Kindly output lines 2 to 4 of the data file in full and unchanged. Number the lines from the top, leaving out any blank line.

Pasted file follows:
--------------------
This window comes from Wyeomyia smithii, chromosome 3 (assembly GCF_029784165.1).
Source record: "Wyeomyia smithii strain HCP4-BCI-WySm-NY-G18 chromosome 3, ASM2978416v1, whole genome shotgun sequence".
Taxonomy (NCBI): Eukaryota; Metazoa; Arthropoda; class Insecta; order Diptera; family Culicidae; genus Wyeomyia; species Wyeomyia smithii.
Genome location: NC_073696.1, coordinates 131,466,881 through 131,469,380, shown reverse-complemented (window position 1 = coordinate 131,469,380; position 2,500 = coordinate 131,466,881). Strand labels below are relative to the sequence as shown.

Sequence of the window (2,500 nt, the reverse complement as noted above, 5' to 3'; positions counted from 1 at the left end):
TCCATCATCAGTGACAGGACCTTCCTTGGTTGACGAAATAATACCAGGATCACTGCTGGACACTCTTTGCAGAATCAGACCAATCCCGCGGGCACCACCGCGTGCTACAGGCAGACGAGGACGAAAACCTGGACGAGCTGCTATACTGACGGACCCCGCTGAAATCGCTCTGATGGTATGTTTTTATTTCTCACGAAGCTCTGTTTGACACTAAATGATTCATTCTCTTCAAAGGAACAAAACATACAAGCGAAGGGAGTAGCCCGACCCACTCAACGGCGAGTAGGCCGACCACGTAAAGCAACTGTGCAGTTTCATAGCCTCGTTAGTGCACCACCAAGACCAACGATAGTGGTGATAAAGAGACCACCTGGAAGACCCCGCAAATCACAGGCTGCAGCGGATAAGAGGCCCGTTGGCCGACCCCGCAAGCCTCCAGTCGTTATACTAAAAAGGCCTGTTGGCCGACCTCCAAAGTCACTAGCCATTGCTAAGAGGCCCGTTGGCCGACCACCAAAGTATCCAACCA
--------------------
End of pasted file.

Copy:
Source record: "Wyeomyia smithii strain HCP4-BCI-WySm-NY-G18 chromosome 3, ASM2978416v1, whole genome shotgun sequence".
Taxonomy (NCBI): Eukaryota; Metazoa; Arthropoda; class Insecta; order Diptera; family Culicidae; genus Wyeomyia; species Wyeomyia smithii.
Genome location: NC_073696.1, coordinates 131,466,881 through 131,469,380, shown reverse-complemented (window position 1 = coordinate 131,469,380; position 2,500 = coordinate 131,466,881). Strand labels below are relative to the sequence as shown.